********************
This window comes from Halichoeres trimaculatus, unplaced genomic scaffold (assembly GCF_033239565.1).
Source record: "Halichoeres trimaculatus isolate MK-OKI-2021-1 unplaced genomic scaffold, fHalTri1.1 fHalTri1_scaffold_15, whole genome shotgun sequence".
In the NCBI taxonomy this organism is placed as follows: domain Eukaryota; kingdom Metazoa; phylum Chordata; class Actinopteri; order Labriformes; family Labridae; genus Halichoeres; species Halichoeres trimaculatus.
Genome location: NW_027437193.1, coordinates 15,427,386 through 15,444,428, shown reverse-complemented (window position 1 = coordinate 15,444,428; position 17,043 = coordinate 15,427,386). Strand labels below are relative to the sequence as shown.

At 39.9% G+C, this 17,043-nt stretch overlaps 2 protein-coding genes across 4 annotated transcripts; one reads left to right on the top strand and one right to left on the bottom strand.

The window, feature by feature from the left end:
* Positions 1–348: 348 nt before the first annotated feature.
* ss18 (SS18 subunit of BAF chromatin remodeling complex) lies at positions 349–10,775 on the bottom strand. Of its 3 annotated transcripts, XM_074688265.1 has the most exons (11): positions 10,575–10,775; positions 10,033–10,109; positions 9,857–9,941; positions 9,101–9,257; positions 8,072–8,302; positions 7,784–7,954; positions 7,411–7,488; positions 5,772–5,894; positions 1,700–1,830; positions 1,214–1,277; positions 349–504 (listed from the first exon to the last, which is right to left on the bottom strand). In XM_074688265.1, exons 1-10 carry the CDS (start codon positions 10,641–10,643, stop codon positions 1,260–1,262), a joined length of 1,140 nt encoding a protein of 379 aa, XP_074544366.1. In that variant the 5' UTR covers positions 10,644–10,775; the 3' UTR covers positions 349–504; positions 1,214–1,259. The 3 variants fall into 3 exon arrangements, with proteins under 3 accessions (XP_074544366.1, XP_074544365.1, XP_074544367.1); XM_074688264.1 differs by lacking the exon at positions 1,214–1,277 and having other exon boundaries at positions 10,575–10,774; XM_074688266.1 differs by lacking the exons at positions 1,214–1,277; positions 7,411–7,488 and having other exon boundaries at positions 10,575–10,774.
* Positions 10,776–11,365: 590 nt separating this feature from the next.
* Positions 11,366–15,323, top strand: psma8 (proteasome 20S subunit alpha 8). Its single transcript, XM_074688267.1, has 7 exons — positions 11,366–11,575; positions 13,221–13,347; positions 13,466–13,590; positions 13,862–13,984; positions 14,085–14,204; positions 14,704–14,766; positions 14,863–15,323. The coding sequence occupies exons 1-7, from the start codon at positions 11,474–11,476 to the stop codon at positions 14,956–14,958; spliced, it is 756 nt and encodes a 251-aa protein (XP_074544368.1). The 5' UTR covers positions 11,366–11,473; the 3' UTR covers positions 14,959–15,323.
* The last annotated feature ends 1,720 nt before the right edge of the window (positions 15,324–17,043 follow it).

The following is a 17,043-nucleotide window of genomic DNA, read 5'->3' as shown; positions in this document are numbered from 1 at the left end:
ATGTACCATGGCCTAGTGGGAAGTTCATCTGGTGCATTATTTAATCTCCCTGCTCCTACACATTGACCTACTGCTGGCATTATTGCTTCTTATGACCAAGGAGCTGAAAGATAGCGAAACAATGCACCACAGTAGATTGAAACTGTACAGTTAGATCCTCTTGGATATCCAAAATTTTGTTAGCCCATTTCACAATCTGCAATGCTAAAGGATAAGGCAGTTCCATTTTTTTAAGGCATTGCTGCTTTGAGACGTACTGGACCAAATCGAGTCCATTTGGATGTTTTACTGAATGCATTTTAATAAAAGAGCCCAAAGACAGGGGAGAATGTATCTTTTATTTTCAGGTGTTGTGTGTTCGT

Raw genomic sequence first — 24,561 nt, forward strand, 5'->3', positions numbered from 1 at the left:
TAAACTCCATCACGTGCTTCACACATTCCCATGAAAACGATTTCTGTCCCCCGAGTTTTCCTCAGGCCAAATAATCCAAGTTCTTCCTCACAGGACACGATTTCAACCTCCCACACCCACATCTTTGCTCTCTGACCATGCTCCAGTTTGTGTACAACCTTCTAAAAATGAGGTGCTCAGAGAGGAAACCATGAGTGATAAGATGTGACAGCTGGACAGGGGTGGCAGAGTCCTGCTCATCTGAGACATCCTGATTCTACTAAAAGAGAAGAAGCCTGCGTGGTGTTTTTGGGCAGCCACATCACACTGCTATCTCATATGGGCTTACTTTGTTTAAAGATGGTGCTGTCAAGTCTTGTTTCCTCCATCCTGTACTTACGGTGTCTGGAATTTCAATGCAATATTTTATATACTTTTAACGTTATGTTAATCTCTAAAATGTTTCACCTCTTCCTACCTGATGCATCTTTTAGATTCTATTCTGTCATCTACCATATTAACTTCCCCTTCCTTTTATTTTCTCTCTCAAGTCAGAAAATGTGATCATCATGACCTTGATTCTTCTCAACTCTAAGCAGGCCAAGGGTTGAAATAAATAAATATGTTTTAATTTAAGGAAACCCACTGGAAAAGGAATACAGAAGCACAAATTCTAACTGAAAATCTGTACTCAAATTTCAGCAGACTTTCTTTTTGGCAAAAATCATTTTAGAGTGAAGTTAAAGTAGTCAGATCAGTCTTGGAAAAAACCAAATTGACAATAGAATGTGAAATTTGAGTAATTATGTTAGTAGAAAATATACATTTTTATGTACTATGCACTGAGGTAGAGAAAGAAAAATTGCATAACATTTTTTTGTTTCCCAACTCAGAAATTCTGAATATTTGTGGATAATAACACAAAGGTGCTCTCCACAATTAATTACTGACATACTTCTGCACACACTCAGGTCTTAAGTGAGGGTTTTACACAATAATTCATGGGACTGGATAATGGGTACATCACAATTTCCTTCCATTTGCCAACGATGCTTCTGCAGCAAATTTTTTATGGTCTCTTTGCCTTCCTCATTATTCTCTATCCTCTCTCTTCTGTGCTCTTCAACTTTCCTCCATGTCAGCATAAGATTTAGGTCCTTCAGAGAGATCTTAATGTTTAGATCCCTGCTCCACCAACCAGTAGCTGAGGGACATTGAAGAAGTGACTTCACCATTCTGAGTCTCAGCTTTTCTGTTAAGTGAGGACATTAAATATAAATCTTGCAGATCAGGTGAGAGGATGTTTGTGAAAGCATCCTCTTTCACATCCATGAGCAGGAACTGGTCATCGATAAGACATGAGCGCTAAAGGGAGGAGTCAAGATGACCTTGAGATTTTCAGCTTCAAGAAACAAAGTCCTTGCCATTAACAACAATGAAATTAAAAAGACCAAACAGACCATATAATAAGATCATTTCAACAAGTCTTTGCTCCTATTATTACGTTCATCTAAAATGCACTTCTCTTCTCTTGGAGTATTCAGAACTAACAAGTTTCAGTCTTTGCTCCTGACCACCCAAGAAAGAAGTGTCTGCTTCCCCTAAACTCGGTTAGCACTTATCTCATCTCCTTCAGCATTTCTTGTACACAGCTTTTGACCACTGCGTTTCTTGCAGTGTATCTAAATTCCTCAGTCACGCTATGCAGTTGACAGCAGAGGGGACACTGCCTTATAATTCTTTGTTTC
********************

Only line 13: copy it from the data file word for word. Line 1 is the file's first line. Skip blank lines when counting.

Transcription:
ATGTACCATGGCCTAGTGGGAAGTTCATCTGGTGCATTATTTAATCTCCCTGCTCCTACACATTGACCTACTGCTGGCATTATTGCTTCTTATGACCAAGGAGCTGAAAGATAGCGAAACAATGCACCACAGTAGATTGAAACTGTACAGTTAGATCCTCTTGGATATCCAAAATTTTGTTAGCCCATTTCACAATCTGCAATGCTAAAGGATAAGGCAGTTCCATTTTTTTAAGGCATTGCTGCTTTGAGACGTACTGGACCAAATCGAGTCCATTTGGATGTTTTACTGAATGCATTTTAATAAAAGAGCCCAAAGACAGGGGAGAATGTATCTTTTATTTTCAGGTGTTGTGTGTTCGT